The point of the exercise was to assess the school’s safety plan; it is an exercise repeated each year with different disaster scenarios. I was impressed by not only the comprehensive nature of the drill and the coordination by all first responders with the Jenks school personnel but also by the way that every tiny detail of the response during the drill was observed, discussed and a plan developed on how to continually improve their response to this emergency. I applaud their efforts and urge each district to consider conducting a similar drill not only for natural disasters but also for those procedures that must take place to secure buildings in the event that a threat to student safety should occur.

As each district reviews their plan, I want to remind them that additional resources are available from the U.S. Department of Education that can be accessed on the State Department of Education’s Youth Violence Prevention website.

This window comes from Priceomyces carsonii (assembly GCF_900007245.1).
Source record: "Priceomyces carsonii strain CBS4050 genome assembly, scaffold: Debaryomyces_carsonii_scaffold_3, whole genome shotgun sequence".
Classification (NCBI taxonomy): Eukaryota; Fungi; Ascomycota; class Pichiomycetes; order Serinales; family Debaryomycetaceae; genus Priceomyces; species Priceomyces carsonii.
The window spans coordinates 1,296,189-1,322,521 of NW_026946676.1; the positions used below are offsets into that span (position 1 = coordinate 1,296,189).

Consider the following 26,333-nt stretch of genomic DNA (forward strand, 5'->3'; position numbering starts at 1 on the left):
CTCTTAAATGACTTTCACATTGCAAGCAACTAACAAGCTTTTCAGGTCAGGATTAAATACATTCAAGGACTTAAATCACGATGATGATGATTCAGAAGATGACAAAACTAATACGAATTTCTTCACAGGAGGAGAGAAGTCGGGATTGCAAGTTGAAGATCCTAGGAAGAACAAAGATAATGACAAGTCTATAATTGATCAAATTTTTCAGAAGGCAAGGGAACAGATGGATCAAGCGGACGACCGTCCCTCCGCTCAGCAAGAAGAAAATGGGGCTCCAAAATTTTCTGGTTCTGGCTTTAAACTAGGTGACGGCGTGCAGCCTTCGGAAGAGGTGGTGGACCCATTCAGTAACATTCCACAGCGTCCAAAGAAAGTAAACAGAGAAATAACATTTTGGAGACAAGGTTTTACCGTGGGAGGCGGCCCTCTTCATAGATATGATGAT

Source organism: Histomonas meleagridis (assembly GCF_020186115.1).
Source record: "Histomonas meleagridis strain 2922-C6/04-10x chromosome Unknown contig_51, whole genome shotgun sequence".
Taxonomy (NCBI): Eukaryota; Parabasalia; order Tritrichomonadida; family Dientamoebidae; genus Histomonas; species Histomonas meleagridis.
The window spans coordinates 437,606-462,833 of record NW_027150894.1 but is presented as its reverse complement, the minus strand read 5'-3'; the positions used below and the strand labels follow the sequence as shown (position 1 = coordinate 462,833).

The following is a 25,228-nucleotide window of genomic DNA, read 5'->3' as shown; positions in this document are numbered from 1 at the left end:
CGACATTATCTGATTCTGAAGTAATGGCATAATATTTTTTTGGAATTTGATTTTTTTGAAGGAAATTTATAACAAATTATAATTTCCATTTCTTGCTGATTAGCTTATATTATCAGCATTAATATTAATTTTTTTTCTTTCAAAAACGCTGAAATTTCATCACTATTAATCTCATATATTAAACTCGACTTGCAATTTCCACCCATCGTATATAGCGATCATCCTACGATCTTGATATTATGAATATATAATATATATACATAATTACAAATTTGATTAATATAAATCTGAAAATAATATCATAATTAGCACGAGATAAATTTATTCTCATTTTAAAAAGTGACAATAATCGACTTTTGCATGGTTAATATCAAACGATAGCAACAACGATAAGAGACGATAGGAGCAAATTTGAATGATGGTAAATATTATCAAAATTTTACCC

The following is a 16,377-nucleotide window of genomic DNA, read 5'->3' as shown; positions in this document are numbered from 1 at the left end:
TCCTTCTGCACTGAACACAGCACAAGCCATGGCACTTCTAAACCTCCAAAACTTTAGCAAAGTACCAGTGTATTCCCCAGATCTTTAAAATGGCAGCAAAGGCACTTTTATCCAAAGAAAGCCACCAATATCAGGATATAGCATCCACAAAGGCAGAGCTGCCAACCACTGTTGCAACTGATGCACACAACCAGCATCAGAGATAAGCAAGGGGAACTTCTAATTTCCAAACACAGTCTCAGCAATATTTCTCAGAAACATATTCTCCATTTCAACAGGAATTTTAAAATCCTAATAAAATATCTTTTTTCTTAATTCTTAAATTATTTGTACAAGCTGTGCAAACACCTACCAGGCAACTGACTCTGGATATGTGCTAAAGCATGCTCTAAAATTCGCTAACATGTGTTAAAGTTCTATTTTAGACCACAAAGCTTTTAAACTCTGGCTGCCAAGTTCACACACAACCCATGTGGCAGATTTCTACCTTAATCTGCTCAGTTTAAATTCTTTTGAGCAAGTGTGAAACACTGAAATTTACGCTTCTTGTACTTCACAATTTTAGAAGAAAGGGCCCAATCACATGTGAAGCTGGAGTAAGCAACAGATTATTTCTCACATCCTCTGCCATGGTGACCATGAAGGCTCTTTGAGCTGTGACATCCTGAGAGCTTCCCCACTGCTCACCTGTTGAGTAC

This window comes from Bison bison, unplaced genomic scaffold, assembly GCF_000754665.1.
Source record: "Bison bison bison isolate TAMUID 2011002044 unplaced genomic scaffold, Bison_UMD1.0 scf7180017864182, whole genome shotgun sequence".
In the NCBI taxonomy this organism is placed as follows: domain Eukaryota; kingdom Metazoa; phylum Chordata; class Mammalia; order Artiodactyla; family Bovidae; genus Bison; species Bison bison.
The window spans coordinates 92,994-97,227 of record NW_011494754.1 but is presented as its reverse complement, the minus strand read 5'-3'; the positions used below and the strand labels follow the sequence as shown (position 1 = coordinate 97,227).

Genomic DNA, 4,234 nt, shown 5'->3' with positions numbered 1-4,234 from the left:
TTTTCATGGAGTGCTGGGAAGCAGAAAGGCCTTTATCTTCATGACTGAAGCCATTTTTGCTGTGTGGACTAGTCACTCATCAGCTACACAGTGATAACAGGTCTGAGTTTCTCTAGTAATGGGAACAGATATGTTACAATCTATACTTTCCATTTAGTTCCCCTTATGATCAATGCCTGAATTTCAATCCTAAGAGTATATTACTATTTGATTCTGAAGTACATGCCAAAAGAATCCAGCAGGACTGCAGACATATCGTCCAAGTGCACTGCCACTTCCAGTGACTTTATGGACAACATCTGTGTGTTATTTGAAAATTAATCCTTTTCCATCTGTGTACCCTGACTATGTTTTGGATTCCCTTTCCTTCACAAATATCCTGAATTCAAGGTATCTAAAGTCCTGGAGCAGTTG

I know that each and every one of us are focused on assuring day in and day out that each child in our state is safe and feels safe within their school. Through vigilance and constant communication among educators, parents and law enforcement, we can work together toward that goal.

May God bless the memories of the fallen.

JANET BARRESI is state superintendent of public instruction of Oklahoma. She may be reached via her website at http://ok.gov/sde/.

1
Text Only
Opinion
  • 'Too big to fail' equals 'too eager to borrow'

    Four years ago this month, President Barack Obama signed the Dodd-Frank Act into law, promising that the 848-page financial law would “put a stop to taxpayer bailouts once and for all,” he said. But recently, Massachusetts Sen. Elizabeth Warren told a Detroit crowd that “the biggest banks are even bigger than they were when they got too big to fail in 2008.”
    Who’s right?

    July 30, 2014

  • Sheltons travel for better life for family

    Some time around 1865 a mixed-race African American couple, William and Mary Shelton, made their way from Mississippi to east Texas. Nothing is known for certain of their origins in he Magnolia state, or the circumstances under which they began their new lives in Texas.

    July 29, 2014

  • Film critic Turan produces book